- Pablo Picasso
- Le Peintre et son modèle
- signed Picasso and dated 9 Janvier XXXIII (upper right)
- charcoal on paper
Private Collection (by descent from the above. Sold: Bolsa de Arte, Rio de Janeiro, 13th August 2015, lot 79)
Richard L. Feigen & Co., New York (purchased at the above sale)
Acquired from the above by the present owner
Josep Palau i Fabre, Picasso: From the Minotaur to Guernica (1927-1939), Barcelona, 2011, no. 413, illustrated p. 137
The Picasso Project (ed.), Picasso’s Paintings, Watercolors, Drawings and Sculpture. Surrealism, 1930-1936, San Francisco, 1997, no. 33-003, illustrated p. 154
As with all Picasso’s muses, Marie-Thérèse’s distinctive features, with her Grecian profile, came to entirely dominate the works he produced during their time together. Her high bridged nose and neat mouth would be assimilated into every facet of his work. In Le Peintre et son modèle Picasso has depicted her simultaneously in no less than three roles – the artist, the model and the work of art itself. This composition belongs to a group of charcoal drawings of the same subject executed in January 1933 – one of which is now in the Musée National Picasso in Paris (fig. 1) - and in each case Marie-Thérèse plays all three parts. Picasso returned to this theme a couple of years later in 1935, showing two female figures – one drawing the other or herself in a mirror.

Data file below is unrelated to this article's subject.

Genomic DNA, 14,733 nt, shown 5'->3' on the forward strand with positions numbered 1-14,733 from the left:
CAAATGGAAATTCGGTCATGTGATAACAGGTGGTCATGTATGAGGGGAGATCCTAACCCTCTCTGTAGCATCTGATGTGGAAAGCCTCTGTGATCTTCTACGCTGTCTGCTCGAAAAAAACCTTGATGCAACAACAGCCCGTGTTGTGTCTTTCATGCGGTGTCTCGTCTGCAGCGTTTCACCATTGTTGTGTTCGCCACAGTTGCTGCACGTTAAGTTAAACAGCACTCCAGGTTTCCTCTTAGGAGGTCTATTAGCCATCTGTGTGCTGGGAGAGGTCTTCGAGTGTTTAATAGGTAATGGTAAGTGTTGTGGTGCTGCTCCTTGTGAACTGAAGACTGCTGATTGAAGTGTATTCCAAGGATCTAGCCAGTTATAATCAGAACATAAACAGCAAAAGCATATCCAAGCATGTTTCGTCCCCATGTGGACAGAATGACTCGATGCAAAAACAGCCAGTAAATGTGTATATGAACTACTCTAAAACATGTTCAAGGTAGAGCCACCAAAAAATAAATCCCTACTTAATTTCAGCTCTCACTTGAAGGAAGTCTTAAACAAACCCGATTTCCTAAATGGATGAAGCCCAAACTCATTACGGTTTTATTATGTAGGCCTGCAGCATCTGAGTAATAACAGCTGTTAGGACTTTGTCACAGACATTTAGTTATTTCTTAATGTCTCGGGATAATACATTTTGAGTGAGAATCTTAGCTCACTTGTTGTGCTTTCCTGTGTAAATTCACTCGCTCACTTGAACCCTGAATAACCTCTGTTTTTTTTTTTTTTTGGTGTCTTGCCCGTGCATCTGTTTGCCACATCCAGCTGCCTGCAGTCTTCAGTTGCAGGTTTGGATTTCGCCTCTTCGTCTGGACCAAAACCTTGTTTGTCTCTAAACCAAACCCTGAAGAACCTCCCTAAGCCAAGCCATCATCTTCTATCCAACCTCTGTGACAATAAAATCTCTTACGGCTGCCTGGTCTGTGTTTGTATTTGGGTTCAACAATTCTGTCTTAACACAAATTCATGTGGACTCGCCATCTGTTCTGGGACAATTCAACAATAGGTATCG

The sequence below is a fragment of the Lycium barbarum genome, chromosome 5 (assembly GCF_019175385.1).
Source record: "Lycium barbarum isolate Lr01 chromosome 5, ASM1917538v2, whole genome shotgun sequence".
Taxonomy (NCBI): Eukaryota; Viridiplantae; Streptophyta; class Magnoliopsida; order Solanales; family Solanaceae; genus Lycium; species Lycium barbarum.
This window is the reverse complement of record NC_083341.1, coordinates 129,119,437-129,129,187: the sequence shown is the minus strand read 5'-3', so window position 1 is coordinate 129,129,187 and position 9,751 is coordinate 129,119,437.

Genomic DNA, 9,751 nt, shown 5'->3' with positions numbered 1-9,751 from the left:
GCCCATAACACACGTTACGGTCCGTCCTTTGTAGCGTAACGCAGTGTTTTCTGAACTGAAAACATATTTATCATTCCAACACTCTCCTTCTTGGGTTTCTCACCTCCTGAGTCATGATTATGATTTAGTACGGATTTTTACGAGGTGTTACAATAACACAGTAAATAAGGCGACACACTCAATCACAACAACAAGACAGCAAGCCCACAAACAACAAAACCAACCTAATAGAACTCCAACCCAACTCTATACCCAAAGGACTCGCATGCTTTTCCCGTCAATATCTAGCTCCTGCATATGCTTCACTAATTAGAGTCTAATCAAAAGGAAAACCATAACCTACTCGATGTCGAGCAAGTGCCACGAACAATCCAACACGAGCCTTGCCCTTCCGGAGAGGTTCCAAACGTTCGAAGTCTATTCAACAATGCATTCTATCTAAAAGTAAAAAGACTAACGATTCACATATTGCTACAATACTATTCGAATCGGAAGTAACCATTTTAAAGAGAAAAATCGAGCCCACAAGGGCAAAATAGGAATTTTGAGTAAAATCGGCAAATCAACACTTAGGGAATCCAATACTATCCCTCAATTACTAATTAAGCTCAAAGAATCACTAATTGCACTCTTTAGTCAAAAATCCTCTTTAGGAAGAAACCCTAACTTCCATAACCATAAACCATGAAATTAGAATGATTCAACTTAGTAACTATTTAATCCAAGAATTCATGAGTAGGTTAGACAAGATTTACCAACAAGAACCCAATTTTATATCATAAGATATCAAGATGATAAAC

Although their relationship was initially carried out in secret, by the time Le Peintre et son modèle was drawn in 1933, the girl who once ‘knew nothing of Picasso’ had come to define the artist and his production. Robert Rosenblum wrote about the exhibition of Picasso's work held in Paris in the summer of 1932, which effectively represented the young woman's symbolic unveiling in his art: 'Marie-Thérèse, now firmly entrenched in both the city and country life of a lover twenty-eight years her senior, could at last emerge from the wings to centre stage, where she could preside as a radiant deity, in new roles that changed from Madonna to sphinx, from odalisque to earth mother. At times her master seems to worship humbly at her shrine, capturing a fixed, confrontational stare of almost supernatural power; but more often, he becomes an ecstatic voyeur, who quietly captures his beloved, reading, meditating, catnapping, or surrendering to the deepest abandon of sleep' (R. Rosenblum in Picasso and Portraiture: Representation and Transformation (exhibition catalogue), The Museum of Modern Art, New York, 1996, p. 342).